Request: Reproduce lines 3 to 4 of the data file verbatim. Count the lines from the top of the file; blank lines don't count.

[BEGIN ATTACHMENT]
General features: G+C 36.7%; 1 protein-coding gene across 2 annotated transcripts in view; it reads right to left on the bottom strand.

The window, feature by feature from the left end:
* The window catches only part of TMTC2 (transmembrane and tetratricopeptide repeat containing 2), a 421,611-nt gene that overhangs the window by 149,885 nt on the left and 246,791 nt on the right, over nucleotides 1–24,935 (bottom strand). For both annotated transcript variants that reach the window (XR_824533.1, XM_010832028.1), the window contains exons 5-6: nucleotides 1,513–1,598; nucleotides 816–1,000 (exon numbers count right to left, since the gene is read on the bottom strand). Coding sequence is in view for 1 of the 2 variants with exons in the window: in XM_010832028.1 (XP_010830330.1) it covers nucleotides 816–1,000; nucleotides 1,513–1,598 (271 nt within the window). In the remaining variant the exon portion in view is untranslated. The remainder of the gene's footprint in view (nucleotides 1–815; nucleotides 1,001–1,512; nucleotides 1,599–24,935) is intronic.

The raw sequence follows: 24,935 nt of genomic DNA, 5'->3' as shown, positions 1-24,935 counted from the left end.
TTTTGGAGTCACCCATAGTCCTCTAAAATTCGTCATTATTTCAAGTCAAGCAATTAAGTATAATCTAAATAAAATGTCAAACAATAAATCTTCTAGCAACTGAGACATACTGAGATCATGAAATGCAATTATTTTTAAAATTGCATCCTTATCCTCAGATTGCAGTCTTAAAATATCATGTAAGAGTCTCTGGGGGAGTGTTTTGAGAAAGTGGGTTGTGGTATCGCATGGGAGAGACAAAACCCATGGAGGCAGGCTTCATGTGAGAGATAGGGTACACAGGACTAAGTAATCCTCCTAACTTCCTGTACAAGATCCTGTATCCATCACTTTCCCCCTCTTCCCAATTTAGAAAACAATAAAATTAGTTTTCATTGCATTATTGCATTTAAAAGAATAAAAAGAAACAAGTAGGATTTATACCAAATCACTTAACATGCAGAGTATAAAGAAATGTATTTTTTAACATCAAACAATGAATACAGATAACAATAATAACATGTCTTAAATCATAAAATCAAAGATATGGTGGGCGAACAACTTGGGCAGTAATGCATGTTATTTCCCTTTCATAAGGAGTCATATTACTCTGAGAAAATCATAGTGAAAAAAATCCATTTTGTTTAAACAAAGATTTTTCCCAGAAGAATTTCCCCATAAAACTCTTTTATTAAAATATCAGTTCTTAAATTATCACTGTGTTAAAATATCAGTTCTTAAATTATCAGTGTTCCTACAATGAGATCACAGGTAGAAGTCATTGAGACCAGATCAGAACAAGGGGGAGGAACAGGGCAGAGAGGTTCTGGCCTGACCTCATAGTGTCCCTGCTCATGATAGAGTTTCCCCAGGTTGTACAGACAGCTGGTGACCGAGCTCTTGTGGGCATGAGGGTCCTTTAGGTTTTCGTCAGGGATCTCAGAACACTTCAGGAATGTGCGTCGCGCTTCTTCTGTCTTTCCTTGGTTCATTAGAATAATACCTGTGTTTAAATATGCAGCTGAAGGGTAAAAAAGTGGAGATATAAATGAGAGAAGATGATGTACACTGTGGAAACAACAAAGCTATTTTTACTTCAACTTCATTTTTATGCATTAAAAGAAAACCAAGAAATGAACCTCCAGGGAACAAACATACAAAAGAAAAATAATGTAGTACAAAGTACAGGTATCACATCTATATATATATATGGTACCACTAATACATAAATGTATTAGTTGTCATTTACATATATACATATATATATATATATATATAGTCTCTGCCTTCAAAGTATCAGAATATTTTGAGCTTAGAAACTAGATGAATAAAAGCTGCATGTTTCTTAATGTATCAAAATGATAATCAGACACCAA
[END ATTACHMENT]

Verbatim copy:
* The window catches only part of TMTC2 (transmembrane and tetratricopeptide repeat containing 2), a 421,611-nt gene that overhangs the window by 149,885 nt on the left and 246,791 nt on the right, over nucleotides 1–24,935 (bottom strand). For both annotated transcript variants that reach the window (XR_824533.1, XM_010832028.1), the window contains exons 5-6: nucleotides 1,513–1,598; nucleotides 816–1,000 (exon numbers count right to left, since the gene is read on the bottom strand). Coding sequence is in view for 1 of the 2 variants with exons in the window: in XM_010832028.1 (XP_010830330.1) it covers nucleotides 816–1,000; nucleotides 1,513–1,598 (271 nt within the window). In the remaining variant the exon portion in view is untranslated. The remainder of the gene's footprint in view (nucleotides 1–815; nucleotides 1,001–1,512; nucleotides 1,599–24,935) is intronic.

The raw sequence follows: 24,935 nt of genomic DNA, 5'->3' as shown, positions 1-24,935 counted from the left end.